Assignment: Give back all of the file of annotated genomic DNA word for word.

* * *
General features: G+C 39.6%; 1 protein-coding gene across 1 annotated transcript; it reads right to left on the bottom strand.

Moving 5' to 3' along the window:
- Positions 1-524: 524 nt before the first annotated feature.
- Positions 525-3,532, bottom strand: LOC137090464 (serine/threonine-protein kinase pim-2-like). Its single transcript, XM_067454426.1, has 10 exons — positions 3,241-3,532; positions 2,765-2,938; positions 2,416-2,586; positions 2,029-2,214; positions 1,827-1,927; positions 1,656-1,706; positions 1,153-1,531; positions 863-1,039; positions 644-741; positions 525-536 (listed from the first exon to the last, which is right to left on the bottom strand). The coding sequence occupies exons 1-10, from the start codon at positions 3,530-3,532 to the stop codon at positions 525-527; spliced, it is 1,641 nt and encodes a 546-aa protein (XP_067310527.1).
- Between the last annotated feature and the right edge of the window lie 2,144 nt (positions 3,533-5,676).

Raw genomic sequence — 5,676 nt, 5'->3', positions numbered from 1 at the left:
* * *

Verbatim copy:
General features: G+C 39.6%; 1 protein-coding gene across 1 annotated transcript; it reads right to left on the bottom strand.

Moving 5' to 3' along the window:
- Positions 1-524: 524 nt before the first annotated feature.
- Positions 525-3,532, bottom strand: LOC137090464 (serine/threonine-protein kinase pim-2-like). Its single transcript, XM_067454426.1, has 10 exons — positions 3,241-3,532; positions 2,765-2,938; positions 2,416-2,586; positions 2,029-2,214; positions 1,827-1,927; positions 1,656-1,706; positions 1,153-1,531; positions 863-1,039; positions 644-741; positions 525-536 (listed from the first exon to the last, which is right to left on the bottom strand). The coding sequence occupies exons 1-10, from the start codon at positions 3,530-3,532 to the stop codon at positions 525-527; spliced, it is 1,641 nt and encodes a 546-aa protein (XP_067310527.1).
- Between the last annotated feature and the right edge of the window lie 2,144 nt (positions 3,533-5,676).

Raw genomic sequence — 5,676 nt, 5'->3', positions numbered from 1 at the left: